From an interview with Esther Perel, the author of Mating in Captivity: Reconciling the Erotic and the Domestic, by Courtney E. Martin in Alternet.
Martin: What can parents do to avoid replacing their need for adult intimacy and passion with play dates and car pools?
Perel: When I say “sex” to people with children, they say, “You must be kidding.” Then I say, “OK, let’s not talk about sex in the narrow sense; let’s look at the erotic ingredients.”
Playfulness! I see you play with the kids, so imaginative, but with your partner it is the usual routines where you are locked in the same character. With the kids you are constantly looking for new things to do, to discover; with your partner, it is the same old, same old. Comfortable, perhaps, but also predictable.
Your kids are dressed in the latest fashion even to go to bed; you are walking around the house in sweatpants. Your kids are blessed with languorous hugs while you, the adults, are living on a diet of quick pecks. The erotic energy seems to be alive and well, it’s just that it is Eros redirected. At some point, some of that erotic energy needs to be brought back to the couple. You need to cordon off an erotic space where you can meet as adults, for the sake of being together, not as responsible citizens who join to go over their to-do lists. It is a space where you can experience pleasure for its own sake and where sex can happen, but it does not have to.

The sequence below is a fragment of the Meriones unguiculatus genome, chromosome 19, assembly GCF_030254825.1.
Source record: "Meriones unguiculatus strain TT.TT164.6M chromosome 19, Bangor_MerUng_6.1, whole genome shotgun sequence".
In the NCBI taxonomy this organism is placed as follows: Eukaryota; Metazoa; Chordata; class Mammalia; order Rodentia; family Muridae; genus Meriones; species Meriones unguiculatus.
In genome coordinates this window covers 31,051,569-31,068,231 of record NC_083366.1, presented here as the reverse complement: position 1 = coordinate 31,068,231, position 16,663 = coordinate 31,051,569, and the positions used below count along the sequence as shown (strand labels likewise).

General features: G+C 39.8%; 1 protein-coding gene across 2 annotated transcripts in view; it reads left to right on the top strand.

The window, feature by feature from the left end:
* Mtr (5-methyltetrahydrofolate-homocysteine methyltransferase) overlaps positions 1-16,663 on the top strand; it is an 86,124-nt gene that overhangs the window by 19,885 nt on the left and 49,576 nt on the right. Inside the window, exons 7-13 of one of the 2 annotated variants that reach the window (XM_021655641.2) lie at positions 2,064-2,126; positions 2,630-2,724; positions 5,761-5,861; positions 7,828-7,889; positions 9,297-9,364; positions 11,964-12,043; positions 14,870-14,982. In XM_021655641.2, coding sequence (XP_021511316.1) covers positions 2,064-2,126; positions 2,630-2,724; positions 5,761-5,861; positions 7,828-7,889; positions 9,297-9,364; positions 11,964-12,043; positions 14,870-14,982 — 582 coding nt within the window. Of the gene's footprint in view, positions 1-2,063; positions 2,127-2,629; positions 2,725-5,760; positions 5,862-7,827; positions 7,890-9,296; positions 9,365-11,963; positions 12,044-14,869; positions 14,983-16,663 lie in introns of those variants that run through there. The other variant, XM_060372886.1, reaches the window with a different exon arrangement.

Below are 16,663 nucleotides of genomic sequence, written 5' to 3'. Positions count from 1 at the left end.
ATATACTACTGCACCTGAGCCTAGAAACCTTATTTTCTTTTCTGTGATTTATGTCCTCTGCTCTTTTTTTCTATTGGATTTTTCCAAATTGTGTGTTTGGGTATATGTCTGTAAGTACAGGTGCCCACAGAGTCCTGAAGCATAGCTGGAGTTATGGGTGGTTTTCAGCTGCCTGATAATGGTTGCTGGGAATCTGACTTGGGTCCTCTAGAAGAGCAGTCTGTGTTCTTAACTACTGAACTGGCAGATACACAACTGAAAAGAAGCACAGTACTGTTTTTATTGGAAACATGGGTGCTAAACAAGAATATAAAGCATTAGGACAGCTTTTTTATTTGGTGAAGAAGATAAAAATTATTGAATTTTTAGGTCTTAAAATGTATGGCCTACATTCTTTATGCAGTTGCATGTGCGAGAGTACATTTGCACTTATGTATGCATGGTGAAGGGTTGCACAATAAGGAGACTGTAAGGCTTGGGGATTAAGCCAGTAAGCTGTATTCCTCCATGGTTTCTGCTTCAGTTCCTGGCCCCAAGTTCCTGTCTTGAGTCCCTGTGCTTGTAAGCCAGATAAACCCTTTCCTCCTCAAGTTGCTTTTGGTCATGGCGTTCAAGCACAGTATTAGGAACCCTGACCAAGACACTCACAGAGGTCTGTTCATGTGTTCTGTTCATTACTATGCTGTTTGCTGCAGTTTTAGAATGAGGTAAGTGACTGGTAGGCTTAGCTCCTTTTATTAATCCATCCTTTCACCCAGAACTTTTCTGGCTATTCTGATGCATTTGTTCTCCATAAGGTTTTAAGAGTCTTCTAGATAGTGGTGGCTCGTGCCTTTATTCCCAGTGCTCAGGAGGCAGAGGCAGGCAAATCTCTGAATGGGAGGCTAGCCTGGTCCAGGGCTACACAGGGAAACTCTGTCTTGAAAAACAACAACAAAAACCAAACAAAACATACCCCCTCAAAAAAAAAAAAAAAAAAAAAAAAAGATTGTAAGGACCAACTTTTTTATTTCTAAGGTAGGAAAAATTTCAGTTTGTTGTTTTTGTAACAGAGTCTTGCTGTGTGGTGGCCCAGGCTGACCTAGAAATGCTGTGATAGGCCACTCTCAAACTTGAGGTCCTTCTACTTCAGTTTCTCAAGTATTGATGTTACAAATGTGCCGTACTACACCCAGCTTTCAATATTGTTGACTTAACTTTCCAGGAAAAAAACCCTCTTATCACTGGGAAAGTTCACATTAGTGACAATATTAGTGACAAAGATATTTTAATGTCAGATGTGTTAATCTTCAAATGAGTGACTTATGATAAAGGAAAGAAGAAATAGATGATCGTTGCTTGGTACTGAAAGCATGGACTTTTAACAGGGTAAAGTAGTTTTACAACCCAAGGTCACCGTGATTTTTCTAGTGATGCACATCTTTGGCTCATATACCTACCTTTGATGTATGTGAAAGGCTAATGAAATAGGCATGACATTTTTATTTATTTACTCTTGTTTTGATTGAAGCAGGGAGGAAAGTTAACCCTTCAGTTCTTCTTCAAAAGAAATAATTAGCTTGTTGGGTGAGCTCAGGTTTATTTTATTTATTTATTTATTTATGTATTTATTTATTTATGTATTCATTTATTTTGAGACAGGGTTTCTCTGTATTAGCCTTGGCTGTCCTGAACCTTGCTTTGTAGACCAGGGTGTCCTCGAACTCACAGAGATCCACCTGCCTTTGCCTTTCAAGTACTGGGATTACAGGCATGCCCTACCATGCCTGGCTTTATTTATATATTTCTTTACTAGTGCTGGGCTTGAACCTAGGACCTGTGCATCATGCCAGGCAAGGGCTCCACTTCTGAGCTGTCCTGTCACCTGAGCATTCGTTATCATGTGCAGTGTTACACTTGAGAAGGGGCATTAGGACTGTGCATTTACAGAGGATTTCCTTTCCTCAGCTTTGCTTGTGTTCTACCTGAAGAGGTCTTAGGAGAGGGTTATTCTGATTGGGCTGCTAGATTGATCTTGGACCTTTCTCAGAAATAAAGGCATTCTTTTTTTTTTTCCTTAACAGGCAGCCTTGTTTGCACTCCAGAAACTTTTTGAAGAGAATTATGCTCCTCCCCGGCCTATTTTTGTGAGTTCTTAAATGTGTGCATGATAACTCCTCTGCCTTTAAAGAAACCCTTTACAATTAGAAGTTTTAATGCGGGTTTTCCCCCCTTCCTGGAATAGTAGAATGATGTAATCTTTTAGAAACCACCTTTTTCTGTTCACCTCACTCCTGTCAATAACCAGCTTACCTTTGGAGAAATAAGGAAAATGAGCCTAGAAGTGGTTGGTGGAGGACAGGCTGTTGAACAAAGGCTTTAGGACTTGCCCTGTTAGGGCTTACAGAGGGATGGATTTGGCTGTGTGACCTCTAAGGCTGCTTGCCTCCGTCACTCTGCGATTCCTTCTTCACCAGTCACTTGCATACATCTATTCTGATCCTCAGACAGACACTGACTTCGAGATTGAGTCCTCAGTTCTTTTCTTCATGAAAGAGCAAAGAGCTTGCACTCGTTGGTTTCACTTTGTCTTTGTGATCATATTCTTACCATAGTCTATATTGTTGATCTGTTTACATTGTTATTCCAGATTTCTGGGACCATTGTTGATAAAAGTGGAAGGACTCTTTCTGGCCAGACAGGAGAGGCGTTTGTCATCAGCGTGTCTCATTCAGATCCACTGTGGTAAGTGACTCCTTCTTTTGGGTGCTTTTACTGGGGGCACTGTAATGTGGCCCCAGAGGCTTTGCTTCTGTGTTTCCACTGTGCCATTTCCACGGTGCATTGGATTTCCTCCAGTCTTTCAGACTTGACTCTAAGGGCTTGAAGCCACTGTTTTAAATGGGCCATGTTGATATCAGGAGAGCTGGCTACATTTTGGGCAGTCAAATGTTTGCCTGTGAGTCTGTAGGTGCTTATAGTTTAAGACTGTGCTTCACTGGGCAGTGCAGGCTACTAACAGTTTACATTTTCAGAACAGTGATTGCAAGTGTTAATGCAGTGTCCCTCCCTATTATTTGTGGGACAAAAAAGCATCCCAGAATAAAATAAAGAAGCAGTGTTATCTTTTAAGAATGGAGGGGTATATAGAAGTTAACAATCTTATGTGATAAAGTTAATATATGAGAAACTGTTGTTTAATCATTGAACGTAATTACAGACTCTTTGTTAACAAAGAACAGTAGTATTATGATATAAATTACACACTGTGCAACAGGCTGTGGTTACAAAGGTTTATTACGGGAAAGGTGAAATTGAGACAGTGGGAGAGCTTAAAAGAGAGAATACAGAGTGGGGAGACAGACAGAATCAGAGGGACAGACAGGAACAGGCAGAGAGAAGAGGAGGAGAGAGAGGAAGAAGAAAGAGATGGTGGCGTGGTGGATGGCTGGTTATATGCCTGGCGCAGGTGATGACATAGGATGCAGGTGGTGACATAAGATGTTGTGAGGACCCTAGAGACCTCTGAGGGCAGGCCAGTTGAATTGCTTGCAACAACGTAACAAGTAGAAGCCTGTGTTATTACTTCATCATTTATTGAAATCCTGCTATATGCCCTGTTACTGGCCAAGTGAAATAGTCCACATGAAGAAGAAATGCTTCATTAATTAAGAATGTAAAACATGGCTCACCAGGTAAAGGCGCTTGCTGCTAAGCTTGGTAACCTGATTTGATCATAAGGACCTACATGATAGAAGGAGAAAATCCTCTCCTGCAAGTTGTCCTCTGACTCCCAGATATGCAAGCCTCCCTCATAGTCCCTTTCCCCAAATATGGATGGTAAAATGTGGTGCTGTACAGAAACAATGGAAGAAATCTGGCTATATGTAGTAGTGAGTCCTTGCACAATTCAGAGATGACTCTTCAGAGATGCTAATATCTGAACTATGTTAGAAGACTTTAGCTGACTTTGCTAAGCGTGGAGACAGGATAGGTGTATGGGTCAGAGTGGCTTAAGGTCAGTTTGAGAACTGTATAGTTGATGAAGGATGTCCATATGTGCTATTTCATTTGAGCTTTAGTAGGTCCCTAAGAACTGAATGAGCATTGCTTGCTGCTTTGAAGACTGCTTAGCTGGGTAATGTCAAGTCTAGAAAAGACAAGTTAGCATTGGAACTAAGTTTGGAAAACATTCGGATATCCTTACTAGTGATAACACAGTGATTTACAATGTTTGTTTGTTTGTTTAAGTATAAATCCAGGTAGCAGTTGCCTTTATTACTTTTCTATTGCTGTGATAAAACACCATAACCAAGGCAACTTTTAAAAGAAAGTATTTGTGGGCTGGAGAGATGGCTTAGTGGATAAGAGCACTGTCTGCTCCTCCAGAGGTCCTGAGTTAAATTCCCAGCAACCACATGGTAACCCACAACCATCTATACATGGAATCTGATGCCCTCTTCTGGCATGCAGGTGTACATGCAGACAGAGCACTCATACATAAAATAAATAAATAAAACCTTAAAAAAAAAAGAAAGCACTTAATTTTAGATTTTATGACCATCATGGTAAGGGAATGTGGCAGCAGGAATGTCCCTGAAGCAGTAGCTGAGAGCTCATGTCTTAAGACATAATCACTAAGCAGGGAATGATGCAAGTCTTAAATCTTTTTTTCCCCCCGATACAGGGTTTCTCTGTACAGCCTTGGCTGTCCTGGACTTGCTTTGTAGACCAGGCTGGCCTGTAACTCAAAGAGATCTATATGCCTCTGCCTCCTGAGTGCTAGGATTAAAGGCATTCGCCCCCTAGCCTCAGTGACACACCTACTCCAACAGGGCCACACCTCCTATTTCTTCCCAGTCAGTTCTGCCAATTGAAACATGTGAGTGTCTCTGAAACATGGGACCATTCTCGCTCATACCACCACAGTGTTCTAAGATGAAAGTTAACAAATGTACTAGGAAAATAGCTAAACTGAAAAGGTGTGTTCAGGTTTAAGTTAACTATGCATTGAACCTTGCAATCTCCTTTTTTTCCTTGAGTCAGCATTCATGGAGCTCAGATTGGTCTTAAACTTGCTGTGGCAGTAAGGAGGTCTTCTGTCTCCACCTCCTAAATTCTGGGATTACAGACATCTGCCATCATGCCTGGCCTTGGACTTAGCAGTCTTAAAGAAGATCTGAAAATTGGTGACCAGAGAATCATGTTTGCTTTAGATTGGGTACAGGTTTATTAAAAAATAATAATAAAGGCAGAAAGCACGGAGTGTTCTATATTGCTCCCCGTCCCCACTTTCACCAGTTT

Meet your partner for lunch when you are actually awake and dressed. Close the bedroom door once in awhile. No need to feel guilty. When kids play, they have fun; when they can be slightly naughty on top of it, they are gleeful. Adults, too, experience freedom when they break rules. For example, the rules that mature, marital sex must be serious, that moms and pops don’t do these sorts of things. Any small incursion into the illicit and the transgressive with your partner can be really enlivening. That means skipping a soccer game once in a while as well.
Martin: Do you believe in soul mates? Why or why not?
Perel: Yes, I think some people share a deep mutual sense of recognition, identification, complicity, partnership, muse, shared vision, shared gaze onto the world, shared humor. All these are features of what I guess one would attribute to a soul mate. It is a word that I don’t connect with, however, even though I share many of these features with my life partner. I guess I like to include in a relational description elements that attest to the individuality, the freedom, the separateness, the otherness, and these are usually not included in the image of soul mate, which is more fusional, and thrives on oneness.
There are lots of concepts raised in this interview that I love including play, privacy, independence, separateness and transcendence and then also, some fascinating new ones for me, too, about what might be falsehoods of relationship communication and emotional work. It’s a thought-provoking interview.